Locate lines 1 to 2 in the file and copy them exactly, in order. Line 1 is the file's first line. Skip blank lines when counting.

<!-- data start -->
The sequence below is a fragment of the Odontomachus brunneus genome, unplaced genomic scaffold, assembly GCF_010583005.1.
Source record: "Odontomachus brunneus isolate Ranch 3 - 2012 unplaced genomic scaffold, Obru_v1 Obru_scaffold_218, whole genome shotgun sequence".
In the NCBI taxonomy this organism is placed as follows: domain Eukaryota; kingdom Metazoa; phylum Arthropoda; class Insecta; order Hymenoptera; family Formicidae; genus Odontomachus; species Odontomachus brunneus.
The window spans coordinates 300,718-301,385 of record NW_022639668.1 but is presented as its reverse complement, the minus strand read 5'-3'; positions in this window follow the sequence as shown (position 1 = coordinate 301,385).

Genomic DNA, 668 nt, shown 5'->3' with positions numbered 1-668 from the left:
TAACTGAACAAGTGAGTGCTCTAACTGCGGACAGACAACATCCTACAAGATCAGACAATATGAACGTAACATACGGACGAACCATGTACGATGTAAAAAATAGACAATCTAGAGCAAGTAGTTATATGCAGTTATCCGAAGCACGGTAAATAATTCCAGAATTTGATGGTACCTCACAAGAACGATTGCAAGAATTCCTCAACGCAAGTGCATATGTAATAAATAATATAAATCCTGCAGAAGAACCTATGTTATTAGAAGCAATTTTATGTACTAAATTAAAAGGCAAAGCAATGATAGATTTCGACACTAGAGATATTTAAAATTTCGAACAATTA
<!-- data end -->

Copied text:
The sequence below is a fragment of the Odontomachus brunneus genome, unplaced genomic scaffold, assembly GCF_010583005.1.
Source record: "Odontomachus brunneus isolate Ranch 3 - 2012 unplaced genomic scaffold, Obru_v1 Obru_scaffold_218, whole genome shotgun sequence".